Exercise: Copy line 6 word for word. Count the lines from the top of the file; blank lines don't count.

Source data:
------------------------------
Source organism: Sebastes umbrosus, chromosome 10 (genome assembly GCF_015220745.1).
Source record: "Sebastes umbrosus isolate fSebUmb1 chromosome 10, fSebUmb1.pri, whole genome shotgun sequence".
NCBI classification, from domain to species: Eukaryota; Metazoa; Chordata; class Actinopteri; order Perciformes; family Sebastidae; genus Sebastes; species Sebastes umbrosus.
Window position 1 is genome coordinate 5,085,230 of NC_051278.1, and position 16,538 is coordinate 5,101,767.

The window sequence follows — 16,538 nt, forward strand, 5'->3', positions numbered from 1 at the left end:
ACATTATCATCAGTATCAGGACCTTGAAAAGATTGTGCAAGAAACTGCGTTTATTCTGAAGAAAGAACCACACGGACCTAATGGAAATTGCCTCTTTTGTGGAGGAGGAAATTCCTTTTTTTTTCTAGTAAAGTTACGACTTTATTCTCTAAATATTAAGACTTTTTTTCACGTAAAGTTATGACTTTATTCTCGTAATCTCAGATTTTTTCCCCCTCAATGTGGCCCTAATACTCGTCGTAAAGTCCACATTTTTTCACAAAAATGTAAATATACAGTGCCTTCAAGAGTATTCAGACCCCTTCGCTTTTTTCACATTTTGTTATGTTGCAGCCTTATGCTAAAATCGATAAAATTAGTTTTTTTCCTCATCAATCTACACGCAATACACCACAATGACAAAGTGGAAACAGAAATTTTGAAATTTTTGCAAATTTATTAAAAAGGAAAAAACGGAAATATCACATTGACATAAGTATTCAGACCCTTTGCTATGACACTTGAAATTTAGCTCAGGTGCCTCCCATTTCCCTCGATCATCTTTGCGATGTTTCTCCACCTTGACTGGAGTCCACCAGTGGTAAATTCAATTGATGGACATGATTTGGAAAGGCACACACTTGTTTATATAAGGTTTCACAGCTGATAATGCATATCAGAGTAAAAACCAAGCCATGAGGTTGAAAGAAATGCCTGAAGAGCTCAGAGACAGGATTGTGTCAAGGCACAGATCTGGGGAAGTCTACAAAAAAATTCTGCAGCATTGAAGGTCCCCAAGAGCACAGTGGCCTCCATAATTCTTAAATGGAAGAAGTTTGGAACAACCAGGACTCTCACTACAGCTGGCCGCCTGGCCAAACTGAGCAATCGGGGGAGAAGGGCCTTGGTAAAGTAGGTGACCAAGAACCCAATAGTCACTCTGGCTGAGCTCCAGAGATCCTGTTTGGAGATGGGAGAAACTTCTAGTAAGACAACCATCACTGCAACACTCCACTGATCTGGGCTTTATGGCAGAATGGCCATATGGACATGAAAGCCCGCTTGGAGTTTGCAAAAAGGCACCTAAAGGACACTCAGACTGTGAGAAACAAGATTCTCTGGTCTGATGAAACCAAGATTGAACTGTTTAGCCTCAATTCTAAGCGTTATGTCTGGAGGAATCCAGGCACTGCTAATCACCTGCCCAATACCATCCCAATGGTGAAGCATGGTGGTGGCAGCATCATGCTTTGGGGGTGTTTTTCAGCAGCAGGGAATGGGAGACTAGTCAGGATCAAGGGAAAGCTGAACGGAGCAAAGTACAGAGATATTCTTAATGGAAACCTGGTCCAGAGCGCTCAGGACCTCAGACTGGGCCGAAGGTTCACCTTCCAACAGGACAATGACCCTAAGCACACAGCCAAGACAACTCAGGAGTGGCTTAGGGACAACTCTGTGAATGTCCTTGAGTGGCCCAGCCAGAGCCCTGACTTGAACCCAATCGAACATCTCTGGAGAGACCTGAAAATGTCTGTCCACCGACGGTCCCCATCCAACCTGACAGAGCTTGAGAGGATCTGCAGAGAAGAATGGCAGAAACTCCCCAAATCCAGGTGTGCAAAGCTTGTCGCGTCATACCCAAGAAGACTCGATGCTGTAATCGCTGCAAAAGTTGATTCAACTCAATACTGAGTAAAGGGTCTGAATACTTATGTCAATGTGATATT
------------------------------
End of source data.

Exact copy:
ACATTATCATCAGTATCAGGACCTTGAAAAGATTGTGCAAGAAACTGCGTTTATTCTGAAGAAAGAACCACACGGACCTAATGGAAATTGCCTCTTTTGTGGAGGAGGAAATTCCTTTTTTTTTCTAGTAAAGTTACGACTTTATTCTCTAAATATTAAGACTTTTTTTCACGTAAAGTTATGACTTTATTCTCGTAATCTCAGATTTTTTCCCCCTCAATGTGGCCCTAATACTCGTCGTAAAGTCCACATTTTTTCACAAAAATGTAAATATACAGTGCCTTCAAGAGTATTCAGACCCCTTCGCTTTTTTCACATTTTGTTATGTTGCAGCCTTATGCTAAAATCGATAAAATTAGTTTTTTTCCTCATCAATCTACACGCAATACACCACAATGACAAAGTGGAAACAGAAATTTTGAAATTTTTGCAAATTTATTAAAAAGGAAAAAACGGAAATATCACATTGACATAAGTATTCAGACCCTTTGCTATGACACTTGAAATTTAGCTCAGGTGCCTCCCATTTCCCTCGATCATCTTTGCGATGTTTCTCCACCTTGACTGGAGTCCACCAGTGGTAAATTCAATTGATGGACATGATTTGGAAAGGCACACACTTGTTTATATAAGGTTTCACAGCTGATAATGCATATCAGAGTAAAAACCAAGCCATGAGGTTGAAAGAAATGCCTGAAGAGCTCAGAGACAGGATTGTGTCAAGGCACAGATCTGGGGAAGTCTACAAAAAAATTCTGCAGCATTGAAGGTCCCCAAGAGCACAGTGGCCTCCATAATTCTTAAATGGAAGAAGTTTGGAACAACCAGGACTCTCACTACAGCTGGCCGCCTGGCCAAACTGAGCAATCGGGGGAGAAGGGCCTTGGTAAAGTAGGTGACCAAGAACCCAATAGTCACTCTGGCTGAGCTCCAGAGATCCTGTTTGGAGATGGGAGAAACTTCTAGTAAGACAACCATCACTGCAACACTCCACTGATCTGGGCTTTATGGCAGAATGGCCATATGGACATGAAAGCCCGCTTGGAGTTTGCAAAAAGGCACCTAAAGGACACTCAGACTGTGAGAAACAAGATTCTCTGGTCTGATGAAACCAAGATTGAACTGTTTAGCCTCAATTCTAAGCGTTATGTCTGGAGGAATCCAGGCACTGCTAATCACCTGCCCAATACCATCCCAATGGTGAAGCATGGTGGTGGCAGCATCATGCTTTGGGGGTGTTTTTCAGCAGCAGGGAATGGGAGACTAGTCAGGATCAAGGGAAAGCTGAACGGAGCAAAGTACAGAGATATTCTTAATGGAAACCTGGTCCAGAGCGCTCAGGACCTCAGACTGGGCCGAAGGTTCACCTTCCAACAGGACAATGACCCTAAGCACACAGCCAAGACAACTCAGGAGTGGCTTAGGGACAACTCTGTGAATGTCCTTGAGTGGCCCAGCCAGAGCCCTGACTTGAACCCAATCGAACATCTCTGGAGAGACCTGAAAATGTCTGTCCACCGACGGTCCCCATCCAACCTGACAGAGCTTGAGAGGATCTGCAGAGAAGAATGGCAGAAACTCCCCAAATCCAGGTGTGCAAAGCTTGTCGCGTCATACCCAAGAAGACTCGATGCTGTAATCGCTGCAAAAGTTGATTCAACTCAATACTGAGTAAAGGGTCTGAATACTTATGTCAATGTGATATT